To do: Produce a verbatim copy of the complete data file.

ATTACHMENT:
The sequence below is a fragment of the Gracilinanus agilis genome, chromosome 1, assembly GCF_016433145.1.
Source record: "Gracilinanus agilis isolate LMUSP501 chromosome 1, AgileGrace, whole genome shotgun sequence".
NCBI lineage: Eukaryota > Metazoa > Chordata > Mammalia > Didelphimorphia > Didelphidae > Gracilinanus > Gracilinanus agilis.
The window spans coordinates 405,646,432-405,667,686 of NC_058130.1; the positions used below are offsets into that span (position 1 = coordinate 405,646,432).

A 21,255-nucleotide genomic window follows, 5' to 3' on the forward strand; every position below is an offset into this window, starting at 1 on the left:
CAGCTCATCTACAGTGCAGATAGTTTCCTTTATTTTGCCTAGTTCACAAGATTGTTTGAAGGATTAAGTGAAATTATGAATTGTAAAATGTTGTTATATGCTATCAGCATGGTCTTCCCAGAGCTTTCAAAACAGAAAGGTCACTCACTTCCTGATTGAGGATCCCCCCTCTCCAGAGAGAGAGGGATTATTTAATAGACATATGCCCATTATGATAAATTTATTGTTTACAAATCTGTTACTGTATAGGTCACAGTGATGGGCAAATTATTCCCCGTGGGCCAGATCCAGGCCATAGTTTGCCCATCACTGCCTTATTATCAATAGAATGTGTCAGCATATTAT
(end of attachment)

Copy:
The sequence below is a fragment of the Gracilinanus agilis genome, chromosome 1, assembly GCF_016433145.1.
Source record: "Gracilinanus agilis isolate LMUSP501 chromosome 1, AgileGrace, whole genome shotgun sequence".
NCBI lineage: Eukaryota > Metazoa > Chordata > Mammalia > Didelphimorphia > Didelphidae > Gracilinanus > Gracilinanus agilis.
The window spans coordinates 405,646,432-405,667,686 of NC_058130.1; the positions used below are offsets into that span (position 1 = coordinate 405,646,432).

A 21,255-nucleotide genomic window follows, 5' to 3' on the forward strand; every position below is an offset into this window, starting at 1 on the left:
CAGCTCATCTACAGTGCAGATAGTTTCCTTTATTTTGCCTAGTTCACAAGATTGTTTGAAGGATTAAGTGAAATTATGAATTGTAAAATGTTGTTATATGCTATCAGCATGGTCTTCCCAGAGCTTTCAAAACAGAAAGGTCACTCACTTCCTGATTGAGGATCCCCCCTCTCCAGAGAGAGAGGGATTATTTAATAGACATATGCCCATTATGATAAATTTATTGTTTACAAATCTGTTACTGTATAGGTCACAGTGATGGGCAAATTATTCCCCGTGGGCCAGATCCAGGCCATAGTTTGCCCATCACTGCCTTATTATCAATAGAATGTGTCAGCATATTAT